My Sikkim trip started after many uncertainties; although the atmosphere of the state was tense and unsafe when I visited, I was happy I went to Sikkim. After spending the first two days driving and exploring east Sikkim, I decided to turn to the south of the state. North Sikkim was already out of bounds because of landslides, so south was the only other option. I didn’t mind it because I had enough waiting for us in that direction. South Sikkim is the religious side of the state, but what made it interesting was that a number of sites I visited were religious sites for different religions.
Places to Visit in South Sikkim
To promote religious and cultural tourism in the state, the state government has built something extraordinary. About 5 km from the town of Namchi, on the top of Solophok Hill and spread across 7 acres of land is the “Char Dham” built by the state government. It has a 26.5-meter high Shiva statue surrounded by the replicas of 12 Jyotirlingas, along with the four Dhams—Badrinath, Jagannath, Dwarkanath and Rameshwaram. It is a beautiful site for Hindus. The huge Shiva temple under the statue of Shiva is also a gem. The complex also has the exact replica of the Shirdi Sai Temple. The weather on top of the hill and the religious ambience of the temple makes it an extremely popular site for Indian (especially Hindu) tourists. The site can be visited any time of the year. However, if you choose to go from March to May or September to January, you will be treated with the spectacular view of Mt. Kangchenjunga and the colourful flowers blossoming around the complex. So if you ask me, you will be doing yourself a favour if you decide to visit this amazing complex.
Sai Mandir, Namchi:
The Golden Sai Temple is a piece of art. Located just a few kilometres from Namchi town, it’s a two-storied building painted in golden hues. The beautiful temple was a gift from the Chief Minister of the state to the people of Sikkim. The marble statue of Sai Baba and the decorations inside the temple are not the only amazing parts, you have to see the time when the sun rays fall on the outer walls of the temple through the clouds. Sparkling like gold in the middle of mountains, this peaceful temple is a must visit. The best thing about the temple is that you don’t have to go out of the way to visit it; the temple falls on the way to the Char Dham road. If you visit it at the right time of the year, the view of Mt. Kangchenjunga stays with you all along, making everything else feel even more magical.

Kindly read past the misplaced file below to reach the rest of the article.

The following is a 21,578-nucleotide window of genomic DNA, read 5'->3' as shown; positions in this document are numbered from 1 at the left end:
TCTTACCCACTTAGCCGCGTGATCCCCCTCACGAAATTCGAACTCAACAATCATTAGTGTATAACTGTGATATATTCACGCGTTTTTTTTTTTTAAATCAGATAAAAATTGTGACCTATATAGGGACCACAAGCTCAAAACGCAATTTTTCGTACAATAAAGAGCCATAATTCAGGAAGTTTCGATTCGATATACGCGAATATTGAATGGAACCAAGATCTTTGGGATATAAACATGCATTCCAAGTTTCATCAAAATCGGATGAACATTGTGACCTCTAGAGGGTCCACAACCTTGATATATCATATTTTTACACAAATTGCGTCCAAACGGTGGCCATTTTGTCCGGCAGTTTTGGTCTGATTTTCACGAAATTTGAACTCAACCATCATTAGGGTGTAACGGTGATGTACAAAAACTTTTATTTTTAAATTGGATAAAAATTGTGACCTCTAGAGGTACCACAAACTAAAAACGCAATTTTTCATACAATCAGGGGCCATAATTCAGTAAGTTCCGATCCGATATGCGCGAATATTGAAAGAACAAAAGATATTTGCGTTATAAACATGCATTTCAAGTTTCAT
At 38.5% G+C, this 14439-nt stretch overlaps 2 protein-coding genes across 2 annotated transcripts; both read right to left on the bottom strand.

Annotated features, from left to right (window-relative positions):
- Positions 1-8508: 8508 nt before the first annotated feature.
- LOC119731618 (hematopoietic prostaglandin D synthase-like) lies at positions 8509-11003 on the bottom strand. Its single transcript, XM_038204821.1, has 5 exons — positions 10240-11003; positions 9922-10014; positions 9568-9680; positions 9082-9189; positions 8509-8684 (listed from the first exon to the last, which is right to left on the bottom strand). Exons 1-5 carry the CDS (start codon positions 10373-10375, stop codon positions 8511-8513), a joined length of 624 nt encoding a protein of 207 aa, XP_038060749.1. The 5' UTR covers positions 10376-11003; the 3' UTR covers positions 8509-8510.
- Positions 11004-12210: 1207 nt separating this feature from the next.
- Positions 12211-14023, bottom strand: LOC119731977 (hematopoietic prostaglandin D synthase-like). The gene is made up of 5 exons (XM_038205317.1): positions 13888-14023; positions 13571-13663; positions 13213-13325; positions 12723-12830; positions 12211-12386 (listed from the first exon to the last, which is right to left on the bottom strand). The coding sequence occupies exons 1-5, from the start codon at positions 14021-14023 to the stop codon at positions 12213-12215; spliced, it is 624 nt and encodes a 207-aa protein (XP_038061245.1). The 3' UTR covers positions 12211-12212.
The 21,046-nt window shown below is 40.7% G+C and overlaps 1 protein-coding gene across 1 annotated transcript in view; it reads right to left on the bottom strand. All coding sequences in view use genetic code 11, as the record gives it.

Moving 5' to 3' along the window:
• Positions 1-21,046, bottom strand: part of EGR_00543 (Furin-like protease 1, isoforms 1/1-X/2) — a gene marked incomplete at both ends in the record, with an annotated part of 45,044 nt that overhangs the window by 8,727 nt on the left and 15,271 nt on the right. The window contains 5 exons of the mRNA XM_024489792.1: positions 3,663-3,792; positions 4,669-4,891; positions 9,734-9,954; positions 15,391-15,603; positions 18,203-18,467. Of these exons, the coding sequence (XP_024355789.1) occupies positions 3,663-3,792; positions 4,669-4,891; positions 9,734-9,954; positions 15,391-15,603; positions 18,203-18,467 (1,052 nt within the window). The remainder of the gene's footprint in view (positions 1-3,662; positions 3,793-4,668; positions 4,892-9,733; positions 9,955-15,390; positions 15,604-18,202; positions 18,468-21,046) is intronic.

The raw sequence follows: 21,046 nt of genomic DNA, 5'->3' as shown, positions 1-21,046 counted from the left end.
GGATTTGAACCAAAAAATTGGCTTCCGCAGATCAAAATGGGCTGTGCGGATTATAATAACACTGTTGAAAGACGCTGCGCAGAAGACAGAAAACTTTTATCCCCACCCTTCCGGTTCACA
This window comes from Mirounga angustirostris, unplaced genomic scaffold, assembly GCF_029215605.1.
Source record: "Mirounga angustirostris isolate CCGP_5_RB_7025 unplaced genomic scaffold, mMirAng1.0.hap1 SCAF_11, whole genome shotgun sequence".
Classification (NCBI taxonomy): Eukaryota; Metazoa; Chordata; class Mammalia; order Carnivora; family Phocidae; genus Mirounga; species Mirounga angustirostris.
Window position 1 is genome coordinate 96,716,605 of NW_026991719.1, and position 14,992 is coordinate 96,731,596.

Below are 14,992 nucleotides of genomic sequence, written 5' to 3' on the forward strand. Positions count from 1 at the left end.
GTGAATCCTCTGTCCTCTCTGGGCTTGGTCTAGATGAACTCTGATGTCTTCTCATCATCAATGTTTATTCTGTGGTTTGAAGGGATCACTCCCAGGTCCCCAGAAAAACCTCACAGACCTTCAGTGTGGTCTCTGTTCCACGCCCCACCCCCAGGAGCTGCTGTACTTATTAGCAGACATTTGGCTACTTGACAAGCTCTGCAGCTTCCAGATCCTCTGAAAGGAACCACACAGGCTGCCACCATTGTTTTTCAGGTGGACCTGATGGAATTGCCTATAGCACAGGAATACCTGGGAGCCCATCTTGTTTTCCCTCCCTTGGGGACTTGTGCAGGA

Guru Padmasambhava Statue:
If you have been following my posts from Bhutan, I talked briefly about Guru Padmasambhava in my post about Tiger Monastery in Paro. Moving from Hinduism to Buddhism, just 5 kilometres from Namchi, is the “Wish Fulfilling Hill” called Samdruptse Hill. On the top of this hill is the 150-feet tall Guru Padmasambhava statue. It is believed that the hill is actually a silent volcano, and this statue was planned here to keep it silent and monks offer their prayers every day to keep the disaster at bay. The statue is a very famous destination for Buddhist tourists and considered a pilgrimage site for Buddhists. The view of this statue with Mt. Kangchenjunga in the background is breathtaking.
About 30 kilometres from Namchi, it is time to get a little deeper into Buddhism. The Buddha Park is spread over 23 acres with a magnificent 135-feet tall statue of Buddha coated with 3.5 kilograms of pure gold. Until the Buddha Statue of Bhutan is open officially, this is the tallest Buddha statue in the world. What makes this park even more beautiful is the colourful garden around it and the view of the surrounding Himalayan peaks. The pictures below can do more justice than I can do with words. The temple below the statue has an interesting design; it has a spiral staircase that takes you through different phases of Lord Buddha’s life and his teachings.
With this, I am going to wrap up my Sikkim series, and I can say it without exaggerating that Sikkim is the most humble, clean and beautiful state of India that I have visited. I have heard the same words used for Kerala, but I will be the judge of it when I visit there. I am really glad I didn’t cancel my plan to go to Sikkim. I would suggest you go there in the recommended time of the year so that you can enjoy the beauty of Mt. Kangchenjunga.